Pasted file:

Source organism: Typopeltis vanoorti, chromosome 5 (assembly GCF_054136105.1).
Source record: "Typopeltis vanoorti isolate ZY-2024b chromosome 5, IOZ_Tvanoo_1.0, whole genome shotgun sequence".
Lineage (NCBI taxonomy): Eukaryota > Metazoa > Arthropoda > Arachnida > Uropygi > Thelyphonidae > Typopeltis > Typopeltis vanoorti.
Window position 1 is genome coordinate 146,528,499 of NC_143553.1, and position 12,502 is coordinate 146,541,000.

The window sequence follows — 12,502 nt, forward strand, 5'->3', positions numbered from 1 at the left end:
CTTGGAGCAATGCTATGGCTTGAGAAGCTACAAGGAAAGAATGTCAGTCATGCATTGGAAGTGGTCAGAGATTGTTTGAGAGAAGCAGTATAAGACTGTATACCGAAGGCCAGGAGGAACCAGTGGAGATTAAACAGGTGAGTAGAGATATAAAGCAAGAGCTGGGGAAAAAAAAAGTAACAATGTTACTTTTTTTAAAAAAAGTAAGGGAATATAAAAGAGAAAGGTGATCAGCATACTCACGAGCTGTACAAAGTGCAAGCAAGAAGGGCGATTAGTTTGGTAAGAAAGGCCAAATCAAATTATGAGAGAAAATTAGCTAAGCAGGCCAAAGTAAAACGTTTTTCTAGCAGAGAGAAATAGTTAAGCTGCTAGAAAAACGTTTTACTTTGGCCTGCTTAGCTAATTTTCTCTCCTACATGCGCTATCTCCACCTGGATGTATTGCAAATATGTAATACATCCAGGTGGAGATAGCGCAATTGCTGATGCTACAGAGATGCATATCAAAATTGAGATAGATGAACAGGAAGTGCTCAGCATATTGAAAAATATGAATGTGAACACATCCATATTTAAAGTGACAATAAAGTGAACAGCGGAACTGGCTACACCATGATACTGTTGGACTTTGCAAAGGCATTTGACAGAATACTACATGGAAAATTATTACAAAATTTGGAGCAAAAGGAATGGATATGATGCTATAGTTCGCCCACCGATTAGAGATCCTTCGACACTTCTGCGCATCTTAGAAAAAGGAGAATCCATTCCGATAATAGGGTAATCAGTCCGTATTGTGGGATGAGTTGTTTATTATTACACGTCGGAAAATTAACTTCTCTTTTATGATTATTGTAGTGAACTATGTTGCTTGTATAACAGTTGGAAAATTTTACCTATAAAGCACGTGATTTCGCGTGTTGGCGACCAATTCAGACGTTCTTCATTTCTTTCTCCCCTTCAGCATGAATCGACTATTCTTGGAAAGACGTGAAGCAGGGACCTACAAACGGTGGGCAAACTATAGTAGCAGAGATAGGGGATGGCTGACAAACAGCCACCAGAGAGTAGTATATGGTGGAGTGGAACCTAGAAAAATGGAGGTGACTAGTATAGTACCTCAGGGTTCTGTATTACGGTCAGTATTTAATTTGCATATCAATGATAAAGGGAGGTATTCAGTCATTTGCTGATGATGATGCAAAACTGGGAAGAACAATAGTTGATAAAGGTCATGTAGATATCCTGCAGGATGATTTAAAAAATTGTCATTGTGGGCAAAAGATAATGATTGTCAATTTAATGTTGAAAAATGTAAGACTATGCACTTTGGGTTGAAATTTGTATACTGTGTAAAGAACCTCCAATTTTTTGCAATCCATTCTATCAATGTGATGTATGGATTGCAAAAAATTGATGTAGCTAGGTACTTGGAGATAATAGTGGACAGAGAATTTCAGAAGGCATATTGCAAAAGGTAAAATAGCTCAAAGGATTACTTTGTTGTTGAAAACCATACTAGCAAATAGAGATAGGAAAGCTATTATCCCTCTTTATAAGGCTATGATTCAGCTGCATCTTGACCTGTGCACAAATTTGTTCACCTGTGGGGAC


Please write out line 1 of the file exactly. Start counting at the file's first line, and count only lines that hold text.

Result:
Source organism: Typopeltis vanoorti, chromosome 5 (assembly GCF_054136105.1).